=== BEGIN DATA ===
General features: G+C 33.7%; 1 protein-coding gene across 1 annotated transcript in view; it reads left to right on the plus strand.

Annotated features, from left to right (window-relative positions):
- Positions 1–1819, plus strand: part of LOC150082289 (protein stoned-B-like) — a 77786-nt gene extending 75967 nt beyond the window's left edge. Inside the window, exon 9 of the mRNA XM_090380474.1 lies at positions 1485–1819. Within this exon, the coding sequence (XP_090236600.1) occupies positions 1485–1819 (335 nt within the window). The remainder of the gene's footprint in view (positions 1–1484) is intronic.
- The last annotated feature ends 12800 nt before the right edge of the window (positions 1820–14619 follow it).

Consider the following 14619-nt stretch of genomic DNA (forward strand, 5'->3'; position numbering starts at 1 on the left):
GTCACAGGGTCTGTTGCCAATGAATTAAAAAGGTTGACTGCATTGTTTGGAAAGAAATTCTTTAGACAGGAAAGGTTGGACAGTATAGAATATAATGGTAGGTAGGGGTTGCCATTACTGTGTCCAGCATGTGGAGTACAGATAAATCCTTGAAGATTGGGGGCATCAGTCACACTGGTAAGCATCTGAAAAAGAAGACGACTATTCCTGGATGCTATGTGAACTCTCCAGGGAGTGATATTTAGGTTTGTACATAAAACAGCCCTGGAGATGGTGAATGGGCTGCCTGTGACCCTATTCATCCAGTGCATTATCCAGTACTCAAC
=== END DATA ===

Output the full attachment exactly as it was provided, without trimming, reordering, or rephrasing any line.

General features: G+C 33.7%; 1 protein-coding gene across 1 annotated transcript in view; it reads left to right on the plus strand.

Annotated features, from left to right (window-relative positions):
- Positions 1–1819, plus strand: part of LOC150082289 (protein stoned-B-like) — a 77786-nt gene extending 75967 nt beyond the window's left edge. Inside the window, exon 9 of the mRNA XM_090380474.1 lies at positions 1485–1819. Within this exon, the coding sequence (XP_090236600.1) occupies positions 1485–1819 (335 nt within the window). The remainder of the gene's footprint in view (positions 1–1484) is intronic.
- The last annotated feature ends 12800 nt before the right edge of the window (positions 1820–14619 follow it).

Consider the following 14619-nt stretch of genomic DNA (forward strand, 5'->3'; position numbering starts at 1 on the left):
GTCACAGGGTCTGTTGCCAATGAATTAAAAAGGTTGACTGCATTGTTTGGAAAGAAATTCTTTAGACAGGAAAGGTTGGACAGTATAGAATATAATGGTAGGTAGGGGTTGCCATTACTGTGTCCAGCATGTGGAGTACAGATAAATCCTTGAAGATTGGGGGCATCAGTCACACTGGTAAGCATCTGAAAAAGAAGACGACTATTCCTGGATGCTATGTGAACTCTCCAGGGAGTGATATTTAGGTTTGTACATAAAACAGCCCTGGAGATGGTGAATGGGCTGCCTGTGACCCTATTCATCCAGTGCATTATCCAGTACTCAAC